Offshore Drillers Take on The New
The 50th Offshore Technology Conference (OTC) kicked off in Houston on Monday amid recovering oil prices ¡ª the current price of around $70 a barrel is more than double its lowest point since the 2014 oil bust.
The industry is cautiously optimistic about its future and looks to innovation to brighten its outlook.
At the OTC opening ceremony, French-based Total CEO Patrick Pouyanne said that he has long-term faith in the deep-water industry because shale drilling can only quench part of the world's thirst for oil and gas.
"The last few years we have dealt with forces that were unexpected and unanticipated," Pouyanne said. "What makes me very confident for the future of offshore and the deep-water industry is its capacity to innovate."
The drive for innovation and optimistic attitude were also apparent at the Offshore Industry Forum held on Sunday night at Houston's energy corridor.
Organized by Offshore Intel LLC and Beijing CSSC Engineering Consulting Company, the event attracted about 100 offshore executives and professionals from China, the US and elsewhere. Industry trends and technology innovation and applications were discussed.
"OTC is a powerful platform which provides a great opportunity for Chinese companies to get known in the international market and to learn," said Bao Zhangjing, an executive at CIMTEC under China State Shipbuilding Corporation (CSSC). "Through the forum, we hope to unite the major Chinese players to integrate global resources and gain a better foothold in the offshore market."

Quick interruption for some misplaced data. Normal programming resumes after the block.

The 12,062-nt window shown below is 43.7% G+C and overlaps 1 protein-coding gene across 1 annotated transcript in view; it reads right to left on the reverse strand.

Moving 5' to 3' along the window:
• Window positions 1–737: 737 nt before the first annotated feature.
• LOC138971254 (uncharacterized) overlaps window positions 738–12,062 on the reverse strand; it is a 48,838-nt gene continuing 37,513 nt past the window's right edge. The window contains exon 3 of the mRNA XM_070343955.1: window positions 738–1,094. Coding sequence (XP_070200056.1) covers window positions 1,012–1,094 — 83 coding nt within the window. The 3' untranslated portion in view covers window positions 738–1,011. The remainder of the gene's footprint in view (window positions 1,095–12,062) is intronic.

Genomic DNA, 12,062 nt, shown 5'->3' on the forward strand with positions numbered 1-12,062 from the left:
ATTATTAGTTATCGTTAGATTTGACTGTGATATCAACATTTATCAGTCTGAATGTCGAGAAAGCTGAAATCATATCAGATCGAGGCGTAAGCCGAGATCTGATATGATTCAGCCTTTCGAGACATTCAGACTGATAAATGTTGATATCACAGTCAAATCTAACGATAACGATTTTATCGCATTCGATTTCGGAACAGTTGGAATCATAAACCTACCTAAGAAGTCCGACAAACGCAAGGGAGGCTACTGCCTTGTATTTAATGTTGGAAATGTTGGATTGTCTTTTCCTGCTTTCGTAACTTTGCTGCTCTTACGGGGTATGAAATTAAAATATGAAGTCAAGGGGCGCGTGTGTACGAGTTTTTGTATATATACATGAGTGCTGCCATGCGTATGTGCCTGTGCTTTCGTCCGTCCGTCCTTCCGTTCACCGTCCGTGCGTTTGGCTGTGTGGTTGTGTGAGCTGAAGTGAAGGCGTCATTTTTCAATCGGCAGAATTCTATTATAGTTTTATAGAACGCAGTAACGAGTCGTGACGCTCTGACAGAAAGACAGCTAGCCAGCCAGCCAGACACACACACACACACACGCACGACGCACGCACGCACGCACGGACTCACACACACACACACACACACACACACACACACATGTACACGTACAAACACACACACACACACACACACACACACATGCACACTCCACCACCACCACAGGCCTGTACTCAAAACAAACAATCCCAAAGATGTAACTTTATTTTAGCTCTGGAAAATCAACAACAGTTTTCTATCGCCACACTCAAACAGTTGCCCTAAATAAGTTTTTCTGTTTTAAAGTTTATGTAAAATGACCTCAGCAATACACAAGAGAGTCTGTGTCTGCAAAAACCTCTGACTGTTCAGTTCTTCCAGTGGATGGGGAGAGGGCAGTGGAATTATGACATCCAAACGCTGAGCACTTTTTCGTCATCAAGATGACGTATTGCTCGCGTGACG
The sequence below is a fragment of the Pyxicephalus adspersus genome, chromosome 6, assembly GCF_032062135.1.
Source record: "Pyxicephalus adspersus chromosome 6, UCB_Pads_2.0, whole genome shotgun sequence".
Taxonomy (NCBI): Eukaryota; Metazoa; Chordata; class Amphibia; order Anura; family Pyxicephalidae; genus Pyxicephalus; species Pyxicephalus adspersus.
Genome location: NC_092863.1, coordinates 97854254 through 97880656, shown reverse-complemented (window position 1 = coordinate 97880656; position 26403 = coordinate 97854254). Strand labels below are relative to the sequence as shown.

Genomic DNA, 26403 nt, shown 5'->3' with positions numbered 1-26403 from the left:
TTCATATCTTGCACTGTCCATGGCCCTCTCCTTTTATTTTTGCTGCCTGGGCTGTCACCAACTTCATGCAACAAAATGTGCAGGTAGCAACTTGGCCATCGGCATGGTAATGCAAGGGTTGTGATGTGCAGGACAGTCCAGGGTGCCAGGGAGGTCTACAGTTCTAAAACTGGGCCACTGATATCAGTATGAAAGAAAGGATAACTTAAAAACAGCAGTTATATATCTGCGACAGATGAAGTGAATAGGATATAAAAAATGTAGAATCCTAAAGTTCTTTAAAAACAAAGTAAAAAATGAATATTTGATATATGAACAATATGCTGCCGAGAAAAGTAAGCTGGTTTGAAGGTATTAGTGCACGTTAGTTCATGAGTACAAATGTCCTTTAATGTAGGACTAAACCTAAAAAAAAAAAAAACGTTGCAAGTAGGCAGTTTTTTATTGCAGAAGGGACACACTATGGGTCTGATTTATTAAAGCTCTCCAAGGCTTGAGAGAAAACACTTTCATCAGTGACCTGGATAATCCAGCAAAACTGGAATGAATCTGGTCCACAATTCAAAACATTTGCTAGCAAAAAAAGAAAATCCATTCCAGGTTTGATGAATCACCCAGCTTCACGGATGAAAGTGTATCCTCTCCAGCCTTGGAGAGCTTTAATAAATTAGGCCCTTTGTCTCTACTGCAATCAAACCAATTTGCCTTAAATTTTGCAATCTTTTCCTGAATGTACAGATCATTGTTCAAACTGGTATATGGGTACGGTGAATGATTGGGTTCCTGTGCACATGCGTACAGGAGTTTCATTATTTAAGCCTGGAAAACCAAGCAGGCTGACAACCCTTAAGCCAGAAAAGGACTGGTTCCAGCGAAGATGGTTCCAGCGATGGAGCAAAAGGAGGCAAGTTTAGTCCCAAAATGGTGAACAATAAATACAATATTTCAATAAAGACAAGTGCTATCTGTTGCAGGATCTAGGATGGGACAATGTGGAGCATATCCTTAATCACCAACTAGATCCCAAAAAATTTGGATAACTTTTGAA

Li Ming, co-founder and COO of Offshore Intel, said that his company is employing innovations in digital transformation, mixed reality/virtual reality, industry data modeling and business process management tools to help Chinese companies get a jump start in offshore technology.
"Energy companies stayed old school for a very long time due to high oil prices ¡ª it was easy to make money just doing what they did. The price drop forced them to find innovative ways to make a profit," said Li.
With oil prices going up starting last year, there will be new projects coming out. But both the technology and ways of doing business are changing.
"New projects will have to adopt new technologies and be done in entirely new ways in terms of organization and cooperation," Li said. "We want to help Chinese companies catch this new trend."
Sheng Jigang, president of Shanghai Waigaoqiao Shipping Building Company (SWS), said that while China's offshore building equipment is in a leading position in the world, there is much catching up to do in technology.
"Our active participation in OTC will play a key role in expanding our business, deepen international cooperation and expand our horizons," Sheng said. "This is a time full of challenges and opportunities."
Offshore exploration pretty much came to a halt in 2014. Even at the current prices, offshore drilling breaks even at best, according to Hu Haijun, deputy director of engineering and marketing at SWS.
However, SWS was recently contracted by Dutch-based SBM Offshore to build four, 2-million-barrel floating storage and offloading facilities, a sign that offshore production indeed is expected to pick up.
More than 70,000 people are expected to attend this year's OTC, which will conclude on Thursday. More than 200 Chinese companies from big players to small suppliers have registered to showcase their services and products.